Though the stockyards closed in 1991, the meat industry in KC still reigns as King…the King of Barbeque.  From the Atlantic to the Gulf coast, bordered by the western outposts of Texas, my hometown lies in the middle of an area of the United States called the “Barbeque Belt”, an area that houses four distinct barbecue traditions – Carolina, Texas, Memphis and Kansas City.   BBQ is as ingrained in me as any Midwestern heritage could be.  And when I decided to stop eating meat, BBQ was a difficult task to master.  I missed the smoky flavor and the unmistakable smell of BBQ pulled pork.  Until now…

This recipe comes via Tasty and is one of the best recipes for making jackfruit I’ve found. Simmered in a ranchero sauce of sorts, the jackfruit is then slowly roasted in a 350° oven for 25 minutes. The crispy jackfruit is then added back to a skillet and doused with bbq sauce. It’s truly heavenly and it satisfies my craving for all things BBQ.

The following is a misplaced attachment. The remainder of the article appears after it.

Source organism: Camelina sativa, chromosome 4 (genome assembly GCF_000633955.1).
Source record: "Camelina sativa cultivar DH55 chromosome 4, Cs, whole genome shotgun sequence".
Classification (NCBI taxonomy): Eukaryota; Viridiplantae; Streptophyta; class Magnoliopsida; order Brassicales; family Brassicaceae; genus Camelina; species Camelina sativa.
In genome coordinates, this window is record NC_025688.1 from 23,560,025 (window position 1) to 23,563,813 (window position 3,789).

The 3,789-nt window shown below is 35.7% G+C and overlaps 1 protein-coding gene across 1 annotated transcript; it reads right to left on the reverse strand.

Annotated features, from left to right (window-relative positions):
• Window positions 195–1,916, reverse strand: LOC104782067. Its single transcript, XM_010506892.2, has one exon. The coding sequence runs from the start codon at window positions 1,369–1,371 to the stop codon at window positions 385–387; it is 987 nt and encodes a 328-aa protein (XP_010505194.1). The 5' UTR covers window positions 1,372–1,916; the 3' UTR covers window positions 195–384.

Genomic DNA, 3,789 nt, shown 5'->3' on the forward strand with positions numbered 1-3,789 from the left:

BBQ JACKFRUIT SLIDERS

Ingredients

for 12 servings

BBQ JACKFRUIT

  • 2 tablespoons olive oil
  • 1 small yellow onion, sliced
  • 4 cloves garlic, minced
  • 1 ¼ teaspoons salt
  • 1 ½ teaspoons pepper
  • 20 oz young green jackfruit, 3 cans, in brine or water
  • 1 ½ teaspoons chili powder
  • 1 ½ teaspoons paprika
  • 1 ½ teaspoons cumin
  • 1 ½ teaspoons liquid smoke
  • 1 ½ cups vegetable broth
  • 1 ¼ cups barbecue sauce

Preheat oven to 400° Line a baking sheet with parchment paper.

  1. Drain and rinse the jackfruit. 
  • In a medium skillet, heat the olive oil over medium heat. Once the oil begins to shimmer, add the onion and cook for 4-5 minutes, until semi-translucent.
  • Add the garlic, salt, and pepper, and cook for 2 minutes, until the garlic is fragrant. Add the jackfruit, chili powder, paprika, cumin, and liquid smoke, and mix well. Add the vegetable broth, cover, and cook for 15 minutes, until the jackfruit is soft enough to be mashed and most of the liquid is absorbed.